The job of a medical receptionist is an important one; a job that, if performed effectively, will work to enhance your medical practice, increase your patient satisfaction and minimize the stress of unexpected occurrences that daily life at your medical practice can bring. Undoubtedly, the role of a medical receptionist is key to the long-term success of your medical practice, let alone the protection of your own sanity. A question that you should be asking yourself, then, is: how effective is your medical receptionist?
A medical receptionist is only human, so their abilities to perform their jobs effectively can only be based on and limited to the limits of a human being; in other words, physically performing one task at a time. Of course, and qualified medical receptionist must excel at multi-tasking, but in some cases, such as needing to speak with a patient at the front desk, with two lines on hold with a new incoming call and the need to cater to your needs; no medical receptionist can speak with five individuals at the same time.
Of course, this is an obvious observation. However, in order for your medical practice to operate smoothly on a daily basis, these situations where your medical receptionist is overloaded with more tasks than can physically be performed at one time must be kept to a minimum. While there are options to increase the effectiveness of your medical receptionist, there’s one that stands out as a sure fire winner amongst all the rest.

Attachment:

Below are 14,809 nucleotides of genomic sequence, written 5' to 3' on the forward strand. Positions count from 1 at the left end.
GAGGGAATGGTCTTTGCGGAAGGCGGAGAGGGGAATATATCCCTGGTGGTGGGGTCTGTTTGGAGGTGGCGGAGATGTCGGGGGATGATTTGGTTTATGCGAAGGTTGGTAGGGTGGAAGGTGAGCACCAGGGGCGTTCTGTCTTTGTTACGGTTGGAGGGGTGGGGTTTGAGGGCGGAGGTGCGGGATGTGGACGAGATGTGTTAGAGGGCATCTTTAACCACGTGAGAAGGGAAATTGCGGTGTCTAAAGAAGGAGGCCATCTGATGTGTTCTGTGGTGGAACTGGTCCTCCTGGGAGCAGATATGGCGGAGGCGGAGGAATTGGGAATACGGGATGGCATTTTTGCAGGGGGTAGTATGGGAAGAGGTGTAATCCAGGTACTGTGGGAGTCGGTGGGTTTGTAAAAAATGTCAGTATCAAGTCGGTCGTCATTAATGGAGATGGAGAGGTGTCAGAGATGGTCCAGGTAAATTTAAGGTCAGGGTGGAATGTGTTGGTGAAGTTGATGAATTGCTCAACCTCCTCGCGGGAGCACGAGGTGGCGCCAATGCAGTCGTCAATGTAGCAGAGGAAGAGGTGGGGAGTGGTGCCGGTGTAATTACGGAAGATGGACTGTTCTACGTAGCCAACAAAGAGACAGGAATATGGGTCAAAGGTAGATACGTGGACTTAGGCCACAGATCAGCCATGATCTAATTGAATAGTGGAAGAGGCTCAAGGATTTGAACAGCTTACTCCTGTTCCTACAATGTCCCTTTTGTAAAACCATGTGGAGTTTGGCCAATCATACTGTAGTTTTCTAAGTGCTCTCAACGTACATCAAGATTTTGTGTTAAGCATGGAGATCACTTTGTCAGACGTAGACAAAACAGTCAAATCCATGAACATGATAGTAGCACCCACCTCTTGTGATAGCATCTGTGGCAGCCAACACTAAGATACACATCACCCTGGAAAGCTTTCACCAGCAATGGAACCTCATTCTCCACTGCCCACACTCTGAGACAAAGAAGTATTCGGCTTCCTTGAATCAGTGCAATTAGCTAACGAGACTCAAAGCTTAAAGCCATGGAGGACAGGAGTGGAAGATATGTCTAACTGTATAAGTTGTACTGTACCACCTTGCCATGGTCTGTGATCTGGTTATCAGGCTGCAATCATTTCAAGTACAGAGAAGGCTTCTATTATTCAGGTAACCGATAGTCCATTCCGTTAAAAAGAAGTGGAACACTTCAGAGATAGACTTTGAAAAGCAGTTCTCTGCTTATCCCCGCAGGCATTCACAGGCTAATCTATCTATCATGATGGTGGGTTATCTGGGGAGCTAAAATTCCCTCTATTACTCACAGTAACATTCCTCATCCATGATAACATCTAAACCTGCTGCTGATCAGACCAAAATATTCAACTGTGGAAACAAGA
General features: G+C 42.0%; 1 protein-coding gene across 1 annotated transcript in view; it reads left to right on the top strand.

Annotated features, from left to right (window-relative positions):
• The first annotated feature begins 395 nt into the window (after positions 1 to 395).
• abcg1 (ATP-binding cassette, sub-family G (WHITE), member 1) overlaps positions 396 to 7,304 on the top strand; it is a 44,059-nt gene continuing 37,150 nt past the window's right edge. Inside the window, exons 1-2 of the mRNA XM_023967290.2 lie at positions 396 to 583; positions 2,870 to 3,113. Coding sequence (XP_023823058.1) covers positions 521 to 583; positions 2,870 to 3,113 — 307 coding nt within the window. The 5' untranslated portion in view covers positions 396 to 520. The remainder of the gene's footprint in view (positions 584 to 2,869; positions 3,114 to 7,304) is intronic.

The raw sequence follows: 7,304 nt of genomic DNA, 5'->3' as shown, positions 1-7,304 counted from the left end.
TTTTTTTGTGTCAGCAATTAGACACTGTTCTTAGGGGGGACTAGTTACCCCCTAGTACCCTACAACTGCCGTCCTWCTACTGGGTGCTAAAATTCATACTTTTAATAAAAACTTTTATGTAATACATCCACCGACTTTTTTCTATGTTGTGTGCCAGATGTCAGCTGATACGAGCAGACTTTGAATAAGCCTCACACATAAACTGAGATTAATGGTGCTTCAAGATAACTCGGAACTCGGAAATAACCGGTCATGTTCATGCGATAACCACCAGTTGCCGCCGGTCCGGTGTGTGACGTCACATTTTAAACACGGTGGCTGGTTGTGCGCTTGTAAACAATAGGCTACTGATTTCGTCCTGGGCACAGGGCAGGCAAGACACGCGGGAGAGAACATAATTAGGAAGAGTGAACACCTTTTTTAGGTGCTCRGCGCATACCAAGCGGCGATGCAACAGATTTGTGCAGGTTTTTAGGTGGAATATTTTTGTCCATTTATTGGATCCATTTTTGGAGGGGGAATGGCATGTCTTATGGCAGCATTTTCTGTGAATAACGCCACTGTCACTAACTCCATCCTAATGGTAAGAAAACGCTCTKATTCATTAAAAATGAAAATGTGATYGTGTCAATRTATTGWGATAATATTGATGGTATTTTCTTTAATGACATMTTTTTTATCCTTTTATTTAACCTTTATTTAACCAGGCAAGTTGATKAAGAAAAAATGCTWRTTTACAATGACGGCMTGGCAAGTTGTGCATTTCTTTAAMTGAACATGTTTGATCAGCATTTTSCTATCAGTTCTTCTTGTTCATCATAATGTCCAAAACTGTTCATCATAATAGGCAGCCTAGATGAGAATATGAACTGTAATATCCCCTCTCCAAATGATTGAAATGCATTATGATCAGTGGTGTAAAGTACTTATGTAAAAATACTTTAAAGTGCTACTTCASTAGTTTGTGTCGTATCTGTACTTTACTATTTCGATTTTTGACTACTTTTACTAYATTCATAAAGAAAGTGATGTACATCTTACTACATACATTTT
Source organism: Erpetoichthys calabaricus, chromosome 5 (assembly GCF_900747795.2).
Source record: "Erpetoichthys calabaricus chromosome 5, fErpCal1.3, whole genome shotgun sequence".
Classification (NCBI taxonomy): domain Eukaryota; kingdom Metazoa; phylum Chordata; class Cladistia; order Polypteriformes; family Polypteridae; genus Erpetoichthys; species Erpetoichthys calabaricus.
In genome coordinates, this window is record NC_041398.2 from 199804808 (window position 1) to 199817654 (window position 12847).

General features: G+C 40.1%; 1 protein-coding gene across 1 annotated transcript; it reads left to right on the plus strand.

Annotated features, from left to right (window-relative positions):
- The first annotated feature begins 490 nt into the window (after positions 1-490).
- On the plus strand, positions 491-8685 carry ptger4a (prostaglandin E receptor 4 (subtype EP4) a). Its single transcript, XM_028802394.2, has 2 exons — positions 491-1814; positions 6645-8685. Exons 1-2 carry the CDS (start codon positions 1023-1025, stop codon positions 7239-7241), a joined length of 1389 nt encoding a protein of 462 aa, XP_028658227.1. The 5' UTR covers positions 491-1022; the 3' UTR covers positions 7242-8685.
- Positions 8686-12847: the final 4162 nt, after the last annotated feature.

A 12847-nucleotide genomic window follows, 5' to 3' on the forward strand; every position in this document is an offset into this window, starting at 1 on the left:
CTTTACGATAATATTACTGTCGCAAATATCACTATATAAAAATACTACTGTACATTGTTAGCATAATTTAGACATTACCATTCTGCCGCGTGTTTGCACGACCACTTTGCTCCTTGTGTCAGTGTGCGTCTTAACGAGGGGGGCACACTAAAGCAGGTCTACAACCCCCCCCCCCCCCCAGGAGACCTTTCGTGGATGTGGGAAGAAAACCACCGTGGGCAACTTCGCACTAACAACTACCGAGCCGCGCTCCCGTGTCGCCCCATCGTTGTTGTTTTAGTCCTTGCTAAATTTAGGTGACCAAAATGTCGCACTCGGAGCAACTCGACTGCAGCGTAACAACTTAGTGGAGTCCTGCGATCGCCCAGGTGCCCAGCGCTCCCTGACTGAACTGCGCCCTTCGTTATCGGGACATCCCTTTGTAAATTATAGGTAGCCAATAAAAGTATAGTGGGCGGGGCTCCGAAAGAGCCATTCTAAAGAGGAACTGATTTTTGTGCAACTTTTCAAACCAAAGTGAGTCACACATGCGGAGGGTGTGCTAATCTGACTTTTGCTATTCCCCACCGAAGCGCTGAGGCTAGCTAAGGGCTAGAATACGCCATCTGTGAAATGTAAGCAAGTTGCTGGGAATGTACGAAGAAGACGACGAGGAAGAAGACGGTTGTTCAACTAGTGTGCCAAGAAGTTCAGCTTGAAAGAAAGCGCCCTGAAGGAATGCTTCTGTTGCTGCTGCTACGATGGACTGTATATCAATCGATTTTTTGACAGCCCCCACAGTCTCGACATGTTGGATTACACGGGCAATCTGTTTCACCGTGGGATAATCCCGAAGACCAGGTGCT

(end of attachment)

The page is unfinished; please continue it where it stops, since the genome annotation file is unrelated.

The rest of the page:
1) You could hire an additional front desk receptionist. For some medical practices, this may be a viable option. However, with the significant costs involved not only in the additional monthly payroll, but in the training and the degraded performance of your primary medical receptionist during the training period, this option would have to be weighed out based on whether it would be a sound financial investment in the long run to acquire another front desk receptionist.
2) You could stop accepting new patients. This option is chosen by many medical practices that have enough of a regular client base where the financial bottom line will not be affected in the long run. While preventing new patients from obtaining services from you may increase the effectiveness of your medical receptionist, it may ultimately negatively affect your bottom line in the long run. Keeping pace with your current patient list while accepting new patients will help your medical practice to grow; though some doctors would simply prefer to work with a smaller number of regular patients for a variety of reasons.
3) You could hire a virtual receptionist. Hiring a virtual receptionist is a new idea to many doctors, but this method is proven to improve the overall performance of their medical practices. When hiring addition front desk staff is not an option for financial reasons and you really don’t want to limit your ability to take on new patients; a virtual medical receptionist could help take some of the excess workload off from your primary front desk receptionist while being much more affordable, and dependable, than hiring another front desk receptionist for your medical practice.
The bottom line is this: a medical receptionist can only do so many things at the same time. If your medical practice is growing to the point where one front desk receptionist is not enough to handle the needs of your business, looking for the services of a virtual receptionist might just be the most affordable solution to help your current receptionist be more effective in their daily tasks.